The six values of i) Ecological Wisdom, ii) Non-violence, iii) Social Justice, iv) Participatory Democracy, v) Respect for Diversity, vi) Sustainability, are the foundation upon which all Green Parties operate. And, I believe they are the key to our electoral success.
By remaining true-to-ourselves—committed to the Values that allow us to create better policy, to rise above the deceptive politics of our adversaries, and to fearlessly push for the change Canada needs, we will succeed together, as a true grassroots party.
3. Supporting local ridings and campaigns
In the 2019 federal election, more than 200 Green Party ridings did not have an Electoral District Association (EDA). Without an EDA in place, local campaigns are unable to run competitive campaigns because of electoral and internal Green Party rules governing how funds are raised and transferred to local campaigns.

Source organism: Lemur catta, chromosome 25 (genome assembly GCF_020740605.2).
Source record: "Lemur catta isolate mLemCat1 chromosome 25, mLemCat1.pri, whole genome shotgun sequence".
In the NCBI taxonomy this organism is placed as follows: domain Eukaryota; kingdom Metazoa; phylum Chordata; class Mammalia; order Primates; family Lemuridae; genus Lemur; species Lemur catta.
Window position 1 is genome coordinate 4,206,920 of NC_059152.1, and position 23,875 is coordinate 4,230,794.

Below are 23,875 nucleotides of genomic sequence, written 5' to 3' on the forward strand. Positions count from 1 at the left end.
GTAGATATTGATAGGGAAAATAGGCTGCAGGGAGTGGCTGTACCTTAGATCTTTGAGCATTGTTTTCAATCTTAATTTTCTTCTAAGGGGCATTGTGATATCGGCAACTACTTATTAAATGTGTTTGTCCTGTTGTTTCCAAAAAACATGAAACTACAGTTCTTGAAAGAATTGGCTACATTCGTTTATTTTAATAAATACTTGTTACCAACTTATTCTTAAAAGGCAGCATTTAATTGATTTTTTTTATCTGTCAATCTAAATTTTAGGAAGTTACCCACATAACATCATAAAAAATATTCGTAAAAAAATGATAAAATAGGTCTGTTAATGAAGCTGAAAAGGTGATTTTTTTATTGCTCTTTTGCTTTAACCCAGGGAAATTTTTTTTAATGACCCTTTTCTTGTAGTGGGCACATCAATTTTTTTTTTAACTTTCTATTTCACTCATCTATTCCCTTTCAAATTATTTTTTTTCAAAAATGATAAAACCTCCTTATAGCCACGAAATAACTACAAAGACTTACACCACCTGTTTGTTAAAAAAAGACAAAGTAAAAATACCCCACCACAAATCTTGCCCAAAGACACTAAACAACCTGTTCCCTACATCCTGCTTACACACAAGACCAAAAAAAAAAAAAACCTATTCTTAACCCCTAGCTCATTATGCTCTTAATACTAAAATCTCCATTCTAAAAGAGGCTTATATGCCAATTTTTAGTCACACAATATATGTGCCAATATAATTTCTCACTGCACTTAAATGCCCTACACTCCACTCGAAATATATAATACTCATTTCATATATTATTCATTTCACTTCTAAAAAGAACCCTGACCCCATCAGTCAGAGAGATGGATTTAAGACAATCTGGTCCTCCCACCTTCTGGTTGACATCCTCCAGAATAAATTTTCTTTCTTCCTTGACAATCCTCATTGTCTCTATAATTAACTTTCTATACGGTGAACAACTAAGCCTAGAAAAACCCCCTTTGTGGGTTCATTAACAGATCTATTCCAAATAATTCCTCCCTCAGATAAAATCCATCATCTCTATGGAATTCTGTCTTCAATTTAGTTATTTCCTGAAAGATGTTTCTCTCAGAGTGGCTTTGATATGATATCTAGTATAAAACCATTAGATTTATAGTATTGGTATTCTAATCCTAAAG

According to election rules, all marketing and advertising expenditures must be paid for upfront. If a candidate is unable to raise money until they register, the window to do so effectively is very small. Competing becomes nearly impossible unless someone is willing to bankroll the campaign.
And, when 50% of a Party’s candidates cannot compete, the Party does not have much of a chance to create the momentum it needs to do well on election day.
To get us headed in the right direction, it is my objective to:
- Establish Green Party Electoral District Associations (EDAs) in every riding;
- Professionally train EDA executives and volunteers to grow their EDAs and run competitive LOCAL election campaigns;
- Provide the tools, training and material necessary to run competitive local campaigns;